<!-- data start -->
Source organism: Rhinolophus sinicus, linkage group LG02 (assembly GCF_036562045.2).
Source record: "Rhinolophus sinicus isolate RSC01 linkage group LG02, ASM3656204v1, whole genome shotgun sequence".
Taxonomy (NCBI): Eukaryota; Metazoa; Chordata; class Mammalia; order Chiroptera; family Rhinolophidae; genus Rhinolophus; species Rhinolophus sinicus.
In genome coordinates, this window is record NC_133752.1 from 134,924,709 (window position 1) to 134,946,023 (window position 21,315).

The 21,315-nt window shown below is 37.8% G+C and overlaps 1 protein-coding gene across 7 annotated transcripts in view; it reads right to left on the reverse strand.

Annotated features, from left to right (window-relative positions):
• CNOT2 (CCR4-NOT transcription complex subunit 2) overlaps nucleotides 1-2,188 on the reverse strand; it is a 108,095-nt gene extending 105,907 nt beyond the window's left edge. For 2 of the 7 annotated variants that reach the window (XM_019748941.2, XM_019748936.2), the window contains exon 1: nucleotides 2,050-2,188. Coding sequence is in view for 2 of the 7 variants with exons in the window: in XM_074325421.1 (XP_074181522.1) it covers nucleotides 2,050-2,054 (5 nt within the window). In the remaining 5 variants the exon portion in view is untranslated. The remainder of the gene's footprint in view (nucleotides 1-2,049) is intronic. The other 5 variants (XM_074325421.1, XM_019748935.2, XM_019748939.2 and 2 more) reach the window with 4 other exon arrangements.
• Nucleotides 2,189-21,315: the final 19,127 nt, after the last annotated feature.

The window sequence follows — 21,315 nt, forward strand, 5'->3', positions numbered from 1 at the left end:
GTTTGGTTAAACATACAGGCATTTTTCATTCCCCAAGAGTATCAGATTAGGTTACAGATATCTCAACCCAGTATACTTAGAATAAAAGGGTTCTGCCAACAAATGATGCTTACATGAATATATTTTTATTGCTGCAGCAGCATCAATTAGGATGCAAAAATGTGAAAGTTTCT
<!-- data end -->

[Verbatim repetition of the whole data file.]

Source organism: Rhinolophus sinicus, linkage group LG02 (assembly GCF_036562045.2).
Source record: "Rhinolophus sinicus isolate RSC01 linkage group LG02, ASM3656204v1, whole genome shotgun sequence".
Taxonomy (NCBI): Eukaryota; Metazoa; Chordata; class Mammalia; order Chiroptera; family Rhinolophidae; genus Rhinolophus; species Rhinolophus sinicus.
In genome coordinates, this window is record NC_133752.1 from 134,924,709 (window position 1) to 134,946,023 (window position 21,315).

The 21,315-nt window shown below is 37.8% G+C and overlaps 1 protein-coding gene across 7 annotated transcripts in view; it reads right to left on the reverse strand.

Annotated features, from left to right (window-relative positions):
• CNOT2 (CCR4-NOT transcription complex subunit 2) overlaps nucleotides 1-2,188 on the reverse strand; it is a 108,095-nt gene extending 105,907 nt beyond the window's left edge. For 2 of the 7 annotated variants that reach the window (XM_019748941.2, XM_019748936.2), the window contains exon 1: nucleotides 2,050-2,188. Coding sequence is in view for 2 of the 7 variants with exons in the window: in XM_074325421.1 (XP_074181522.1) it covers nucleotides 2,050-2,054 (5 nt within the window). In the remaining 5 variants the exon portion in view is untranslated. The remainder of the gene's footprint in view (nucleotides 1-2,049) is intronic. The other 5 variants (XM_074325421.1, XM_019748935.2, XM_019748939.2 and 2 more) reach the window with 4 other exon arrangements.
• Nucleotides 2,189-21,315: the final 19,127 nt, after the last annotated feature.

The window sequence follows — 21,315 nt, forward strand, 5'->3', positions numbered from 1 at the left end:
GTTTGGTTAAACATACAGGCATTTTTCATTCCCCAAGAGTATCAGATTAGGTTACAGATATCTCAACCCAGTATACTTAGAATAAAAGGGTTCTGCCAACAAATGATGCTTACATGAATATATTTTTATTGCTGCAGCAGCATCAATTAGGATGCAAAAATGTGAAAGTTTCT